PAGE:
## Etymologies

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## Examples

• There remains to recover, e.g., the representation of “observables” by self-adjoint operators, and the dynamics (unitary evolution).

Puppet X: 1

• Each bounded simple random variable f gives rise to a bounded self-adjoint operator A =

Puppet X: 1

• It is not difficult to show that a self-adjoint operator P with spectrum contained in the two-point set {0,1} must be a projection; i.e.,

Puppet X: 1

• Studying the properties off these observations one sees that they satisfy the necessary axioms to be linear operators, and, in fact, self-adjoint operators.

Everything You Ever Wanted to Know About Quantum Mechanics, But Were Afraid to Ask

• Pauli pointed out that a (self-adjoint) time operator is incompatible with a Hamiltonian spectrum bounded below.

String Theory is Losing the Public Debate

• The observable quantities are represented by self-adjoint operators B on the Hilbert space.

Collapse Theories

• If the non-intrinsic, state-dependent properties are identified with all the monadic or relational properties which can be expressed in terms of physical magnitudes associated with self-adjoint operators that can be defined for the particles, then it can be shown that two bosons or two fermions in a joint symmetric or anti-symmetric state respectively have the same monadic properties and the same relational properties one to another (French and Redhead 1988; see also Butterfield 1993).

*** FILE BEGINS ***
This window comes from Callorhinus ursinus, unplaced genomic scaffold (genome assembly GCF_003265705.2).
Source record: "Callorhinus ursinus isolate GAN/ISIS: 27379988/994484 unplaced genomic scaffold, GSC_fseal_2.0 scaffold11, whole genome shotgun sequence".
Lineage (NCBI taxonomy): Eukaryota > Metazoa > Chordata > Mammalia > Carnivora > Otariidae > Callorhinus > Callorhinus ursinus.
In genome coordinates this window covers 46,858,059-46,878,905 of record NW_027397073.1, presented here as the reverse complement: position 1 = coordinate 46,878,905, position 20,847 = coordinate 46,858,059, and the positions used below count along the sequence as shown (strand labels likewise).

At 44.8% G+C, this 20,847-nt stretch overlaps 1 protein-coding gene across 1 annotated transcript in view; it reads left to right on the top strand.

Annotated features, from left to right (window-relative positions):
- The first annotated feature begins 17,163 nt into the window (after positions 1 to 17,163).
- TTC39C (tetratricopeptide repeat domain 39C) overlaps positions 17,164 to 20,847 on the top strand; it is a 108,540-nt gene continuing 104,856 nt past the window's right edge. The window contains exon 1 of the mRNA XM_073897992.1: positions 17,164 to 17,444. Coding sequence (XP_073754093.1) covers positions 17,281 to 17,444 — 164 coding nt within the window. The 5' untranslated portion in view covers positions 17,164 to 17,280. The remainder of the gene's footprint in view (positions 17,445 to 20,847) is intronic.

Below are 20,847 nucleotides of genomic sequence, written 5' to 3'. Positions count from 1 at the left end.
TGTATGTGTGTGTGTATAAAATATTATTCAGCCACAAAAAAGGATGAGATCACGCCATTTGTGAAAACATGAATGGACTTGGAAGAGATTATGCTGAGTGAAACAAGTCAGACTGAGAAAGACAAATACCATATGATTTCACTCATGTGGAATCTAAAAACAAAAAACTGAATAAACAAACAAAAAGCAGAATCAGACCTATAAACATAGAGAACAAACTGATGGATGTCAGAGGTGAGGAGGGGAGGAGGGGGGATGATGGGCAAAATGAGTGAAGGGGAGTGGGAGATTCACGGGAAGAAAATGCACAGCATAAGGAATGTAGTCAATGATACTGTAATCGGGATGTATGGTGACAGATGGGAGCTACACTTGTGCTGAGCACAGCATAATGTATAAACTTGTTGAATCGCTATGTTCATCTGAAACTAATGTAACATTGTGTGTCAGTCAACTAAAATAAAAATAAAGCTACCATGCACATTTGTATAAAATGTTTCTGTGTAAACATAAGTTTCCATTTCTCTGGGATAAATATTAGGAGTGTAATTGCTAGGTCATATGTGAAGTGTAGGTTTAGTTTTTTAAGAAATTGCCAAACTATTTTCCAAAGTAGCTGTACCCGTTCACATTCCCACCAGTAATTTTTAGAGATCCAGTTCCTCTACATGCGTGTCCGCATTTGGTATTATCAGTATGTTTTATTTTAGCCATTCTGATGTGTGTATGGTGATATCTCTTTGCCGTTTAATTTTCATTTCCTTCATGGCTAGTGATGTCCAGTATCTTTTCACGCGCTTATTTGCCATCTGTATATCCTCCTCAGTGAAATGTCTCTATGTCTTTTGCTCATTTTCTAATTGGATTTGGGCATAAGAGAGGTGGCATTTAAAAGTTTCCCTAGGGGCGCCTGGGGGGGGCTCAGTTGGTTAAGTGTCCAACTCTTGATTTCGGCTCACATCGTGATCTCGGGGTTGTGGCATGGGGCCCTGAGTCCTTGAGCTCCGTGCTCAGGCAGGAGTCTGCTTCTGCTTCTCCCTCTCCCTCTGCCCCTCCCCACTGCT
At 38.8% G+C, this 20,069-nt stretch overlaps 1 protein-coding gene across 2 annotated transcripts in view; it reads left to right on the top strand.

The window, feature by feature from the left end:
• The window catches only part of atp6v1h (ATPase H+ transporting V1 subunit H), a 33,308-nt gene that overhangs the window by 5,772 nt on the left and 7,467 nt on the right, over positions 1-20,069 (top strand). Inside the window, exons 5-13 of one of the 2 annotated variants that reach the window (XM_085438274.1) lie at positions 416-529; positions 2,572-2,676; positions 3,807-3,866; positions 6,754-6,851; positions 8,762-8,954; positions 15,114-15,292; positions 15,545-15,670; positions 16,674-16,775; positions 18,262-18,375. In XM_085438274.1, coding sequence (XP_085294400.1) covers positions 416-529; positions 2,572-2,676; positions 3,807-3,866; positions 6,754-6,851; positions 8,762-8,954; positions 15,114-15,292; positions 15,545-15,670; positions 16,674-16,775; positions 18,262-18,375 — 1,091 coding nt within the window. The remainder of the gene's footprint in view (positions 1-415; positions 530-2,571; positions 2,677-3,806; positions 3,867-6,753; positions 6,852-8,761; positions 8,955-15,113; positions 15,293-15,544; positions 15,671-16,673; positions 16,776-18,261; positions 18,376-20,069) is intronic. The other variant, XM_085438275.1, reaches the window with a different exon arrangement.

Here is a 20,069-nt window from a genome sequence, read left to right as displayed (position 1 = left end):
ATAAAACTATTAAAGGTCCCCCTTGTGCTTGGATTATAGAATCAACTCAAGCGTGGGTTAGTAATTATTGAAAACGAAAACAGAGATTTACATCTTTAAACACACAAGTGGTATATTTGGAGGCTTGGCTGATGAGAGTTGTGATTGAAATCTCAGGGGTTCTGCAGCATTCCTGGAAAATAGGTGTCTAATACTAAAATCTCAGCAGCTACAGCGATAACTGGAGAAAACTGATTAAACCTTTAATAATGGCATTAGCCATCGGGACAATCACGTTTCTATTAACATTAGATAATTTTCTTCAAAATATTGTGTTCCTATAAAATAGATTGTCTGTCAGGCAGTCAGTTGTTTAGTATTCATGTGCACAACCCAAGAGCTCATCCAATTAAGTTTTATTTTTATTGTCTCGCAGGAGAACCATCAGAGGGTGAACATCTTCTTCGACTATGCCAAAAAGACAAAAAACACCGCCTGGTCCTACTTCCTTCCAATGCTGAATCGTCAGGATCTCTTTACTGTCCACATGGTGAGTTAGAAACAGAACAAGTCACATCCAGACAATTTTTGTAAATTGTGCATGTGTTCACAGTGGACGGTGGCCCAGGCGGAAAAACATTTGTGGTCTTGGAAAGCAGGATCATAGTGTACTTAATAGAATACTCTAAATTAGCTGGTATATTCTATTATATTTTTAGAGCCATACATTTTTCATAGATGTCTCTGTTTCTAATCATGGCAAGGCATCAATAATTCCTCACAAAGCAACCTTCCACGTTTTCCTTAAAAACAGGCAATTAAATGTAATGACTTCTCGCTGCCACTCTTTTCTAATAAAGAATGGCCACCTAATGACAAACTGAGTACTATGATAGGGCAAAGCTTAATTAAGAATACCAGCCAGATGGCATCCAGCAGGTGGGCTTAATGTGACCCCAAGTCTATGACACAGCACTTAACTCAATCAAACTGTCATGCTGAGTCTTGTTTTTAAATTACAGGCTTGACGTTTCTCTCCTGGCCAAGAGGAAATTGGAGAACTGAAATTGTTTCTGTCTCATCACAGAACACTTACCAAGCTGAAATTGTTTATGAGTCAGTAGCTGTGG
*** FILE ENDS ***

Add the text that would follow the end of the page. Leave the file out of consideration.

Identity and Individuality in Quantum Theory

• This amounts to rejecting that for every self-adjoint operator, there is a well-defined observable.

The Kochen-Specker Theorem

• If we further assume that to every self-adjoint operator there corresponds a QM observable, then the principle can be formulated thus:

The Kochen-Specker Theorem

• The principle trades on the mathematical fact that for a self-adjoint operator A operating on a Hilbert space, and an arbitrary function f:

The Kochen-Specker Theorem